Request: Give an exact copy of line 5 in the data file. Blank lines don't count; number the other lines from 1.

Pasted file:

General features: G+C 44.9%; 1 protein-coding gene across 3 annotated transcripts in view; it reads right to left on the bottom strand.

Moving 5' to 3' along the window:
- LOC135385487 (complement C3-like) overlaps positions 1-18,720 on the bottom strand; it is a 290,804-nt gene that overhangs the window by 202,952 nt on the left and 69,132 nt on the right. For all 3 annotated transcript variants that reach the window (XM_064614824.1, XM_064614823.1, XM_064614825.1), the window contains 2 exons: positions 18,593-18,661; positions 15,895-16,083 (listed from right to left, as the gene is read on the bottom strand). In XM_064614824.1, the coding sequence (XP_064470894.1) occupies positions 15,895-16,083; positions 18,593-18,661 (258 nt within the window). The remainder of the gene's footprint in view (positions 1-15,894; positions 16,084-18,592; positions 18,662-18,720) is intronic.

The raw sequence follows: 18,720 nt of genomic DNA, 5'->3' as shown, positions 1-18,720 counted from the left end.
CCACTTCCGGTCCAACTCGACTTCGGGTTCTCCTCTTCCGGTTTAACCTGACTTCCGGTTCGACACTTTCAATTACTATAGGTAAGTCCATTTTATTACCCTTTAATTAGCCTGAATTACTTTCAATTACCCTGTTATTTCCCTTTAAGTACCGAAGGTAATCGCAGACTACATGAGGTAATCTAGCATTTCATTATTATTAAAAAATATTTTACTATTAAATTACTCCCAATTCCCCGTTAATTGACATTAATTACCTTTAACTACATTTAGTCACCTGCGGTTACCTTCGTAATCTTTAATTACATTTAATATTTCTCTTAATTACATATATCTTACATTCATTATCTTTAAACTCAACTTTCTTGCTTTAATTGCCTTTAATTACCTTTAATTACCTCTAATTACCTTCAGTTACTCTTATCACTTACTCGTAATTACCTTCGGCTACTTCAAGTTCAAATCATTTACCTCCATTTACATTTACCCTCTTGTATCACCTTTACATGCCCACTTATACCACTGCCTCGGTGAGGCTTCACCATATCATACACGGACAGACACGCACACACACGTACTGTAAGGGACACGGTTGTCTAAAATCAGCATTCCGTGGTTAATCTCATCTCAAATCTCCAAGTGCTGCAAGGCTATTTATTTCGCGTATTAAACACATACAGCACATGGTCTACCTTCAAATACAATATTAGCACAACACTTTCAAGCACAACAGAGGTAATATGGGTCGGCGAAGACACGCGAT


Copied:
CCACTTCCGGTCCAACTCGACTTCGGGTTCTCCTCTTCCGGTTTAACCTGACTTCCGGTTCGACACTTTCAATTACTATAGGTAAGTCCATTTTATTACCCTTTAATTAGCCTGAATTACTTTCAATTACCCTGTTATTTCCCTTTAAGTACCGAAGGTAATCGCAGACTACATGAGGTAATCTAGCATTTCATTATTATTAAAAAATATTTTACTATTAAATTACTCCCAATTCCCCGTTAATTGACATTAATTACCTTTAACTACATTTAGTCACCTGCGGTTACCTTCGTAATCTTTAATTACATTTAATATTTCTCTTAATTACATATATCTTACATTCATTATCTTTAAACTCAACTTTCTTGCTTTAATTGCCTTTAATTACCTTTAATTACCTCTAATTACCTTCAGTTACTCTTATCACTTACTCGTAATTACCTTCGGCTACTTCAAGTTCAAATCATTTACCTCCATTTACATTTACCCTCTTGTATCACCTTTACATGCCCACTTATACCACTGCCTCGGTGAGGCTTCACCATATCATACACGGACAGACACGCACACACACGTACTGTAAGGGACACGGTTGTCTAAAATCAGCATTCCGTGGTTAATCTCATCTCAAATCTCCAAGTGCTGCAAGGCTATTTATTTCGCGTATTAAACACATACAGCACATGGTCTACCTTCAAATACAATATTAGCACAACACTTTCAAGCACAACAGAGGTAATATGGGTCGGCGAAGACACGCGAT